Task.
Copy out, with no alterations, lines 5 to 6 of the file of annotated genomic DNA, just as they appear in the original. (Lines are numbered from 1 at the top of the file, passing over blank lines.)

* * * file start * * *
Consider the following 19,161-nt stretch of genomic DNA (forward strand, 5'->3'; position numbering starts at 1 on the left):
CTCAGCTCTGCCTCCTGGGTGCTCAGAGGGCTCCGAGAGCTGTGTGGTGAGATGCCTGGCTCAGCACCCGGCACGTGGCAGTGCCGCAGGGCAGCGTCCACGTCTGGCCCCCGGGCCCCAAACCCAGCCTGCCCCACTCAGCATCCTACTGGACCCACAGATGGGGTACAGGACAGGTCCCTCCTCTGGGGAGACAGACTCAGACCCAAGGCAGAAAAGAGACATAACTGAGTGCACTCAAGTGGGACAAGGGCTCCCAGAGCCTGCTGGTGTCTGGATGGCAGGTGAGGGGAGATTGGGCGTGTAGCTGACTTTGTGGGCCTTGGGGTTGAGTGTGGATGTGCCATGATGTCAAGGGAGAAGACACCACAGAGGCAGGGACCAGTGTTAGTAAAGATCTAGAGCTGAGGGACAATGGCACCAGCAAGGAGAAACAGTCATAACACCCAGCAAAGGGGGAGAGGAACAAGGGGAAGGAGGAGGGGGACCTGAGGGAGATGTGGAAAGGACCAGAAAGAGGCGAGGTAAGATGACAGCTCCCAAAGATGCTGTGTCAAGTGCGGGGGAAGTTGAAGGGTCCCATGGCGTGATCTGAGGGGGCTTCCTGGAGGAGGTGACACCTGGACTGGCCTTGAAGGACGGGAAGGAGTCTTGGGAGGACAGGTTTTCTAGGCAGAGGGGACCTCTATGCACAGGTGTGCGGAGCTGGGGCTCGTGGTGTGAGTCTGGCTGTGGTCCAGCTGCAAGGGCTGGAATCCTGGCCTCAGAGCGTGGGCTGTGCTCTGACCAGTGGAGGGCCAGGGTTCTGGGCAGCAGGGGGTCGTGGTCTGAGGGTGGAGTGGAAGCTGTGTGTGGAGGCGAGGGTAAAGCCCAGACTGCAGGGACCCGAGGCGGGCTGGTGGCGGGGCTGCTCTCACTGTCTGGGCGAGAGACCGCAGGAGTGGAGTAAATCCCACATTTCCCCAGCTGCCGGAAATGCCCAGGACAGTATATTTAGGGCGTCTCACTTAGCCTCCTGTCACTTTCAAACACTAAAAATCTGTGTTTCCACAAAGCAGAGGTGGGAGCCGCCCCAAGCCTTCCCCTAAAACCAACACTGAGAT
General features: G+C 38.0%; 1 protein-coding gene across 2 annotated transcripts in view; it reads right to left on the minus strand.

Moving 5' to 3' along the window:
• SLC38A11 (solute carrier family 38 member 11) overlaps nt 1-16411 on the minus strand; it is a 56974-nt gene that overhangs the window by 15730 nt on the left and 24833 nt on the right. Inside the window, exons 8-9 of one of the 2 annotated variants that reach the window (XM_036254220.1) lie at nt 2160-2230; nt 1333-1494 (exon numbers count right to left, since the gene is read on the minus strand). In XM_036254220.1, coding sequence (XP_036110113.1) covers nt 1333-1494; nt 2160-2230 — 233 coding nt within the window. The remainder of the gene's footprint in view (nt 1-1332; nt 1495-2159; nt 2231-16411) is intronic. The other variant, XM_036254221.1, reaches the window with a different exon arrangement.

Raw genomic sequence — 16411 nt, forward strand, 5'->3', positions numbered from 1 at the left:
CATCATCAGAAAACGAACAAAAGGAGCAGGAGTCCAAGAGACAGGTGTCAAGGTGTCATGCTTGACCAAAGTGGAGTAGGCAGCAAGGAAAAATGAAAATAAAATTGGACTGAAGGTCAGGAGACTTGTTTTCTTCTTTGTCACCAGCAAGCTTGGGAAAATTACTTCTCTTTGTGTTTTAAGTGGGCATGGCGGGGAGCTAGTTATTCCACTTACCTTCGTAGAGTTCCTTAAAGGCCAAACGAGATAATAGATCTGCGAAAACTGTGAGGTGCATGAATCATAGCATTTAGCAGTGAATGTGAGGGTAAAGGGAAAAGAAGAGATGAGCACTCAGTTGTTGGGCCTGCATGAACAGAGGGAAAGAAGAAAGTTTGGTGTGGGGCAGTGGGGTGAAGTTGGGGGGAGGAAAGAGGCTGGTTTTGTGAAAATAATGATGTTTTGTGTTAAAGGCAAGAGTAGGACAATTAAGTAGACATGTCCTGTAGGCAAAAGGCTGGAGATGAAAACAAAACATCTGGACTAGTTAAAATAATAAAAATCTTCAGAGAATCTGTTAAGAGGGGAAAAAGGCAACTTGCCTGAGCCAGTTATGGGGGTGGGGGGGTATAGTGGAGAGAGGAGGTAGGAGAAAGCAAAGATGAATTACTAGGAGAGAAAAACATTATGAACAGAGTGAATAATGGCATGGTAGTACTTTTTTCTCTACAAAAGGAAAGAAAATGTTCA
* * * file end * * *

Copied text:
• SLC38A11 (solute carrier family 38 member 11) overlaps nt 1-16411 on the minus strand; it is a 56974-nt gene that overhangs the window by 15730 nt on the left and 24833 nt on the right. Inside the window, exons 8-9 of one of the 2 annotated variants that reach the window (XM_036254220.1) lie at nt 2160-2230; nt 1333-1494 (exon numbers count right to left, since the gene is read on the minus strand). In XM_036254220.1, coding sequence (XP_036110113.1) covers nt 1333-1494; nt 2160-2230 — 233 coding nt within the window. The remainder of the gene's footprint in view (nt 1-1332; nt 1495-2159; nt 2231-16411) is intronic. The other variant, XM_036254221.1, reaches the window with a different exon arrangement.

Raw genomic sequence — 16411 nt, forward strand, 5'->3', positions numbered from 1 at the left: